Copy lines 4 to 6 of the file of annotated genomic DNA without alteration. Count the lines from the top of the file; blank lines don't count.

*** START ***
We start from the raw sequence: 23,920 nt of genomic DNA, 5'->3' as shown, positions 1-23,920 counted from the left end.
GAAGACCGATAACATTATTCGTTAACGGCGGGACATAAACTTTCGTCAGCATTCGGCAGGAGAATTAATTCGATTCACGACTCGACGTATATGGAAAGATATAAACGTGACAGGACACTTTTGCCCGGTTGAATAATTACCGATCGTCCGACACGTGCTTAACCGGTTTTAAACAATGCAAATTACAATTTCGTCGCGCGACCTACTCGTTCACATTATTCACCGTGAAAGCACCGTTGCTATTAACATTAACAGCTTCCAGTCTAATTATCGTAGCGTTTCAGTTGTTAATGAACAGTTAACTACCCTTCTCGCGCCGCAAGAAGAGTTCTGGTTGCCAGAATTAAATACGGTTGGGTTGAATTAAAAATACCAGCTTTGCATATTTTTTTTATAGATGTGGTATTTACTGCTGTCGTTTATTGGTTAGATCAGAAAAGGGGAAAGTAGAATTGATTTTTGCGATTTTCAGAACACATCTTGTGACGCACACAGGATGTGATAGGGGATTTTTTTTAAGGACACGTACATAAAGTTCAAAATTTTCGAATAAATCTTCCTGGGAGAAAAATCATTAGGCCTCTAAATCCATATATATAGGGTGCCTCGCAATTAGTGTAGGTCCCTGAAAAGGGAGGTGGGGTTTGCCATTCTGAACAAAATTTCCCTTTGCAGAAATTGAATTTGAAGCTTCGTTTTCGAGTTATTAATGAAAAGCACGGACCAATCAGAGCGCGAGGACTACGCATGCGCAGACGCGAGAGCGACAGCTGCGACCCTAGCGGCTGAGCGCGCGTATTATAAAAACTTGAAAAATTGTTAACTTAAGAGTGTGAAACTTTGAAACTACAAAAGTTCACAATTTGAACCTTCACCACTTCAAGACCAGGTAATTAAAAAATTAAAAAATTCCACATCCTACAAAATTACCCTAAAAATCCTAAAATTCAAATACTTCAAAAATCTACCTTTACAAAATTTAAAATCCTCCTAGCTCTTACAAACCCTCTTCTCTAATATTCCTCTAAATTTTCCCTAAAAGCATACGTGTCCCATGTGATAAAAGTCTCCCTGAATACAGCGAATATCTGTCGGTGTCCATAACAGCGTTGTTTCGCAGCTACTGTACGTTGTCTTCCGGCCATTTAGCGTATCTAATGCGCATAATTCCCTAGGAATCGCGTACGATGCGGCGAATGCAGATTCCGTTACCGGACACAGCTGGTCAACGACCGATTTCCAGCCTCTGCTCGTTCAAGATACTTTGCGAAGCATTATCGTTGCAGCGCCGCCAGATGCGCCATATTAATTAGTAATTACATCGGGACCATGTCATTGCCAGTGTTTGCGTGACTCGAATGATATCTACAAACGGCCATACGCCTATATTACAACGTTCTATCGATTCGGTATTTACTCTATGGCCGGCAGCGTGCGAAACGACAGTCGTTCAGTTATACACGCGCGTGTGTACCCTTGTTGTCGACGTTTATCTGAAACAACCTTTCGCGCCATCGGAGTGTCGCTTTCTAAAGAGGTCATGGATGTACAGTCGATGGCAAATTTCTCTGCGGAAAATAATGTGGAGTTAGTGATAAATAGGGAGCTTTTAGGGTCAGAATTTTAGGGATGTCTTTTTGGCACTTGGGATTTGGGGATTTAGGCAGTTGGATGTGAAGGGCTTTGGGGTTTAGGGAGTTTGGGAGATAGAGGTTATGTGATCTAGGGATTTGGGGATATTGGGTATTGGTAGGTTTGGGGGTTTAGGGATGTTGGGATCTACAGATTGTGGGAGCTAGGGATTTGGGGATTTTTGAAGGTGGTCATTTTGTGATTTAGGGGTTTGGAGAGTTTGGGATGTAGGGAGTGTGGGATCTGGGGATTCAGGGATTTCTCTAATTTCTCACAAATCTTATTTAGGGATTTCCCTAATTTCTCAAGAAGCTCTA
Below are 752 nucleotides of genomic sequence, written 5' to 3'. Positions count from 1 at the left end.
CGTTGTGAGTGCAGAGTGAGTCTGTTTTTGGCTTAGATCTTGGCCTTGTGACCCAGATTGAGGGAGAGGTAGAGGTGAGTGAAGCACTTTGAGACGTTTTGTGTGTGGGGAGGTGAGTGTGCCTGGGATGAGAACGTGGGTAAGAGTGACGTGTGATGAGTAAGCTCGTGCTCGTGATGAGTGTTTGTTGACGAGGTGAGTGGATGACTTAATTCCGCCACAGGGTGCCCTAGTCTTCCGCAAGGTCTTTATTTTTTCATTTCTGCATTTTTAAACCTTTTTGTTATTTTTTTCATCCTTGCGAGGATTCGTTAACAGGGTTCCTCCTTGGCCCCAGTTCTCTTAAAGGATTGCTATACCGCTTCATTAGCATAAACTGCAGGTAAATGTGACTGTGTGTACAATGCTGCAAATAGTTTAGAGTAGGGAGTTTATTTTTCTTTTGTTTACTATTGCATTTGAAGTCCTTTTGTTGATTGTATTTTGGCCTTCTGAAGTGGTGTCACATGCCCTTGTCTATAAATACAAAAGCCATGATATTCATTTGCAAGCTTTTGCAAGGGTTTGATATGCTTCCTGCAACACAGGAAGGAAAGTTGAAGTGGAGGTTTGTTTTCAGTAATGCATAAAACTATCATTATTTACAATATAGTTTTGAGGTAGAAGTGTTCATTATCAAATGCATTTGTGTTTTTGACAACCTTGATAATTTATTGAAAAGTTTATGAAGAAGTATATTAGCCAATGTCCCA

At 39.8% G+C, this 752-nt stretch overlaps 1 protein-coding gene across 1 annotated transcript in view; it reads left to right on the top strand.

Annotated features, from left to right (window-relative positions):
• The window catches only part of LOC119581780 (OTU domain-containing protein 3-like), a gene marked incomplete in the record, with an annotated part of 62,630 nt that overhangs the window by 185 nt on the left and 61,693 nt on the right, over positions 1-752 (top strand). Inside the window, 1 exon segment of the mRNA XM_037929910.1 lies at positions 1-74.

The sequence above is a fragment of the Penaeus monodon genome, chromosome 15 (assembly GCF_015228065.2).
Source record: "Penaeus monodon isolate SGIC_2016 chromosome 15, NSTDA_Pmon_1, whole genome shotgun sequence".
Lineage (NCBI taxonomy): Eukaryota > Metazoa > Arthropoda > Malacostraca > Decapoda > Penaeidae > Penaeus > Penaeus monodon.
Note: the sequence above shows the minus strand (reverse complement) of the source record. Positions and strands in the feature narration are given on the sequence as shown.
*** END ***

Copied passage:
CGTTGTGAGTGCAGAGTGAGTCTGTTTTTGGCTTAGATCTTGGCCTTGTGACCCAGATTGAGGGAGAGGTAGAGGTGAGTGAAGCACTTTGAGACGTTTTGTGTGTGGGGAGGTGAGTGTGCCTGGGATGAGAACGTGGGTAAGAGTGACGTGTGATGAGTAAGCTCGTGCTCGTGATGAGTGTTTGTTGACGAGGTGAGTGGATGACTTAATTCCGCCACAGGGTGCCCTAGTCTTCCGCAAGGTCTTTATTTTTTCATTTCTGCATTTTTAAACCTTTTTGTTATTTTTTTCATCCTTGCGAGGATTCGTTAACAGGGTTCCTCCTTGGCCCCAGTTCTCTTAAAGGATTGCTATACCGCTTCATTAGCATAAACTGCAGGTAAATGTGACTGTGTGTACAATGCTGCAAATAGTTTAGAGTAGGGAGTTTATTTTTCTTTTGTTTACTATTGCATTTGAAGTCCTTTTGTTGATTGTATTTTGGCCTTCTGAAGTGGTGTCACATGCCCTTGTCTATAAATACAAAAGCCATGATATTCATTTGCAAGCTTTTGCAAGGGTTTGATATGCTTCCTGCAACACAGGAAGGAAAGTTGAAGTGGAGGTTTGTTTTCAGTAATGCATAAAACTATCATTATTTACAATATAGTTTTGAGGTAGAAGTGTTCATTATCAAATGCATTTGTGTTTTTGACAACCTTGATAATTTATTGAAAAGTTTATGAAGAAGTATATTAGCCAATGTCCCA

At 39.8% G+C, this 752-nt stretch overlaps 1 protein-coding gene across 1 annotated transcript in view; it reads left to right on the top strand.

Annotated features, from left to right (window-relative positions):